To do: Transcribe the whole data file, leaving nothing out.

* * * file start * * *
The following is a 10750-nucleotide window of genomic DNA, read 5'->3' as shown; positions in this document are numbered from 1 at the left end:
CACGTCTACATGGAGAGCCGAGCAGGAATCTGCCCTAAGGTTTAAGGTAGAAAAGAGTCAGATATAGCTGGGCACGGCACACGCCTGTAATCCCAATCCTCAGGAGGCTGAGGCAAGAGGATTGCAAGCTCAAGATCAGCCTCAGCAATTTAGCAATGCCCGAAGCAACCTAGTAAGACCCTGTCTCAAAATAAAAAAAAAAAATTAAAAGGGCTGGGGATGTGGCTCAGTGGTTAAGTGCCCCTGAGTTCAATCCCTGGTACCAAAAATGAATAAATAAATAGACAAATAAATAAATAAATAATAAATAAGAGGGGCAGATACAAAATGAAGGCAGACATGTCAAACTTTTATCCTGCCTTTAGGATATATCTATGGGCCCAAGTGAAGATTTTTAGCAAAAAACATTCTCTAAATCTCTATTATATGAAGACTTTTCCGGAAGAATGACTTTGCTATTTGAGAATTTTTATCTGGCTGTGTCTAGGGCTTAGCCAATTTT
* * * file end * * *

The following is a 10750-nucleotide window of genomic DNA, read 5'->3' as shown; positions in this document are numbered from 1 at the left end:
CACGTCTACATGGAGAGCCGAGCAGGAATCTGCCCTAAGGTTTAAGGTAGAAAAGAGTCAGATATAGCTGGGCACGGCACACGCCTGTAATCCCAATCCTCAGGAGGCTGAGGCAAGAGGATTGCAAGCTCAAGATCAGCCTCAGCAATTTAGCAATGCCCGAAGCAACCTAGTAAGACCCTGTCTCAAAATAAAAAAAAAAAATTAAAAGGGCTGGGGATGTGGCTCAGTGGTTAAGTGCCCCTGAGTTCAATCCCTGGTACCAAAAATGAATAAATAAATAGACAAATAAATAAATAAATAATAAATAAGAGGGGCAGATACAAAATGAAGGCAGACATGTCAAACTTTTATCCTGCCTTTAGGATATATCTATGGGCCCAAGTGAAGATTTTTAGCAAAAAACATTCTCTAAATCTCTATTATATGAAGACTTTTCCGGAAGAATGACTTTGCTATTTGAGAATTTTTATCTGGCTGTGTCTAGGGCTTAGCCAATTTT